Forum for Science, Industry and Business

Sponsored by:     3M 
Search our Site:

 

Study shows faith-based interventions can encourage exercise in older African-American women

07.10.2010
In a randomized controlled study based in Los Angeles, California, encouraging African-American women aged 60 or over to exercise, in conjunction with scripture reading and group prayer, led to a 78% increase in steps per week, equivalent to about three extra miles. This increase was four times greater than in the control group who were also encouraged to exercise but with no faith based interventions. The results are published today in the Journal of the American Geriatrics Society.

Older African-American women are the least physically active race-sex subgroup in the United States. Despite this disparity in rates of physical activity, few of the reported physical activity interventions for older adults report outcomes according to race and sex. Alongside this, spirituality and religion are powerful cultural influences for this group and more than 95% of older African-American adults report praying nearly every day.

"The rationale for this study is our belief that health promotion efforts for African-Americans must take advantage of existing community strengths to be sustained and be successful, such as members of the same church having a sense of communal identity," said lead researcher Dr. O. Kenrik Duru, of the University of California, Los Angeles. "Therefore, we decided to conduct this intervention within churches, to test whether leveraging community strengths could lead to behavior change."

The study included 62 women recruited from three churches in Los Angeles; Catholic, African Methodist Episcopal, and Seventh Day Adventist. There were 34 women in the intervention group and 28 in the control group. Each group met for 90 minutes once a week for eight weeks and then once a month for six months. In each of the eight 90 minute sessions, both groups exercised for 45 minutes, led by an instructor. The remaining 45 minutes was different between the groups; the intervention group listened to scripture readings, took part in group prayer and were encouraged to set exercise goals; the control group listened to lectures on non-related topics such as memory loss and identity theft. The following once-monthly meetings focused on maintaining increased physical activity for the intervention group and other unrelated lectures for the control group.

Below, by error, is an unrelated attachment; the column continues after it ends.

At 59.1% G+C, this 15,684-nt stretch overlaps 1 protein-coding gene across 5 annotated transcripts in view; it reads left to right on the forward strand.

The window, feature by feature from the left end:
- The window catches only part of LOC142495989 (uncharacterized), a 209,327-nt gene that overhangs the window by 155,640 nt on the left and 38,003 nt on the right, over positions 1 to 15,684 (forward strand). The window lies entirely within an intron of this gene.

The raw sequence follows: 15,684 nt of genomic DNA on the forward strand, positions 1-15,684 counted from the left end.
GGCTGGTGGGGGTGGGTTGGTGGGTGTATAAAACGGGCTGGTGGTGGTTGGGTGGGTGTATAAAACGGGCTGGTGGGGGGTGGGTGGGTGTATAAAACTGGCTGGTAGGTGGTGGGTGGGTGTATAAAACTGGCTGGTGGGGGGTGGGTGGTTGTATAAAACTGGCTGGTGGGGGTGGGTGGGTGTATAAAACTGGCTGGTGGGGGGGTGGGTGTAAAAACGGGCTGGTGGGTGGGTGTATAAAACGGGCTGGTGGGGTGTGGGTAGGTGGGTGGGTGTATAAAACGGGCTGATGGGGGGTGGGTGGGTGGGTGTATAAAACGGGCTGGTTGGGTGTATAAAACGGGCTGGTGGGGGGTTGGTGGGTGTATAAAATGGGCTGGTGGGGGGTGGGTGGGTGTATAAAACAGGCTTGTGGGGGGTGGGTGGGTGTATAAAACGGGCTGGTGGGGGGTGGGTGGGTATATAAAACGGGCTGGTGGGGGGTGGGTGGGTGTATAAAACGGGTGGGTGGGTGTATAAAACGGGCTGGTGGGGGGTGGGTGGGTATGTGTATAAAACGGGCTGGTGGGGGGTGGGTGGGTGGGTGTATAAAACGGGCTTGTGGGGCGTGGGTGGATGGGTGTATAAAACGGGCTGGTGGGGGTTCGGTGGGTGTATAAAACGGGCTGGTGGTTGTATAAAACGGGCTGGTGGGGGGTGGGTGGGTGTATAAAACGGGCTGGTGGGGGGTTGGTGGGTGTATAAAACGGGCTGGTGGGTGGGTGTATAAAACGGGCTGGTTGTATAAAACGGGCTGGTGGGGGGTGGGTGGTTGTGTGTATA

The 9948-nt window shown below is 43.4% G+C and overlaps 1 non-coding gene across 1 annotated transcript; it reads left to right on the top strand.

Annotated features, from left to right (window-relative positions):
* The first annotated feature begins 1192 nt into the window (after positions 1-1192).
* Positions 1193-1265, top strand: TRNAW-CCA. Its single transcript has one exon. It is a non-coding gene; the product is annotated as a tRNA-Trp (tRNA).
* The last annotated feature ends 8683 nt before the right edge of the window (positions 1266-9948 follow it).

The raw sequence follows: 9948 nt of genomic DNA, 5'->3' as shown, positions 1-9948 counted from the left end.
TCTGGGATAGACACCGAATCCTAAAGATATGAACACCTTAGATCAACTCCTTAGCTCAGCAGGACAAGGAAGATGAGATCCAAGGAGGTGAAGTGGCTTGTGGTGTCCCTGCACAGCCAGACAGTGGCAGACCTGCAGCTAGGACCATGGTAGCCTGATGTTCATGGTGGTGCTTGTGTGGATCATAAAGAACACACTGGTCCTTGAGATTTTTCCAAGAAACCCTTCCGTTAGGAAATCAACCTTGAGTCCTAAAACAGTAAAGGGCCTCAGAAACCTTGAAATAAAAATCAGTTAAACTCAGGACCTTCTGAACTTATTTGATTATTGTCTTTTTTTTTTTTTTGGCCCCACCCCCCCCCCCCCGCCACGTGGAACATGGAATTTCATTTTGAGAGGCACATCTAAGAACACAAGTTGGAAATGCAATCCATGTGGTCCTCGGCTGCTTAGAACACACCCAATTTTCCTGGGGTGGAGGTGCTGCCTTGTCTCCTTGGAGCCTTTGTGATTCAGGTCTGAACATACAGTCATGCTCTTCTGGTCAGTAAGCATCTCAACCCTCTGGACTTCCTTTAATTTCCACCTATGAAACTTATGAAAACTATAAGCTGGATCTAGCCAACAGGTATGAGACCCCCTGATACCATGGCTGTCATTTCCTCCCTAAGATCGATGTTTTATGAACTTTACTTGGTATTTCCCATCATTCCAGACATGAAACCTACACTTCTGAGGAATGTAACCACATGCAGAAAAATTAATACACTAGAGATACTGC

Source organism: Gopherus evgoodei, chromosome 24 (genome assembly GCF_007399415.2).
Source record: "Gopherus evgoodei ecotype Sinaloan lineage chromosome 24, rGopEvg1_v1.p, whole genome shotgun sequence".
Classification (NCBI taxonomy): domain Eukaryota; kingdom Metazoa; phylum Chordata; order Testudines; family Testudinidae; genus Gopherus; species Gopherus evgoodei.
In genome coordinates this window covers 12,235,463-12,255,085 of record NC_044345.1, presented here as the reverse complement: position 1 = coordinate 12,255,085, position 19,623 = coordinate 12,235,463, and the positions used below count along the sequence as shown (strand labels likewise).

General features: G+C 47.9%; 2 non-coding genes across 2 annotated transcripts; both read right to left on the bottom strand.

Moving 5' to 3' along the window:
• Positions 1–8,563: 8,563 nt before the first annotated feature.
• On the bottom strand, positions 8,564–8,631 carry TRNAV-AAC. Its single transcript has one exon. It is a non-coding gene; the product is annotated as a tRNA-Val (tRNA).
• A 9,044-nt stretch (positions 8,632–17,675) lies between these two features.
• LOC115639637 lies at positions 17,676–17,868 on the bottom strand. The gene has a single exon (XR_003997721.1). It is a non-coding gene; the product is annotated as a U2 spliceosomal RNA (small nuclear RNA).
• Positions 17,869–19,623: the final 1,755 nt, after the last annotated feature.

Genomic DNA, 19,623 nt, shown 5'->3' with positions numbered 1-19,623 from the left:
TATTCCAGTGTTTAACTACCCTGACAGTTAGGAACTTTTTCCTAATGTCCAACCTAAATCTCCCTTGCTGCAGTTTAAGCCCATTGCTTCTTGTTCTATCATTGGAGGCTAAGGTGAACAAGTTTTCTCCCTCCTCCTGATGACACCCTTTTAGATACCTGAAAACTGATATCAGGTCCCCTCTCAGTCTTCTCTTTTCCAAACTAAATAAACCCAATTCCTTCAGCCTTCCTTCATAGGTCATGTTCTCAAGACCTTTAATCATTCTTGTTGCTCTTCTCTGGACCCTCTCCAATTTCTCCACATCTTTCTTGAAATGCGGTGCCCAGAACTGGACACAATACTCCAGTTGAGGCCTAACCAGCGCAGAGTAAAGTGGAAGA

At the beginning of the trial all participants' systolic blood pressure (SBP) and a one week pedometer reading were recorded. Intervention participants averaged 12,727 steps per week at baseline, compared with 13,089 steps in controls. Mean baseline SBP was 156mmHg for intervention participants and 147mmHg for controls. At six months, intervention participants had increased their weekly steps by 9,883 on average, a 78% increase, compared with an increase of 2,426 (19%) for controls; SBP decreased on average by 12.5mmHg in intervention participants and only 1.5mmHg in controls.

The increase in steps per week was statistically significant but while the reduction in SBP had a trend towards significance, the researchers cautioned that because the intervention group's average SBP was higher at baseline, this could represent simply regression to the mean.

"Our findings suggest that interventions using faith-based strategies may be effective in changing behavior among older African-American women, which could improve health and potentially delay the progression to disability in this population," said Duru. "We are planning to conduct a larger trial of the Sisters in Motion intervention with a longer follow-up period, and we are hopeful that faith-based interventions such as this one will be sustainable and effective in community settings."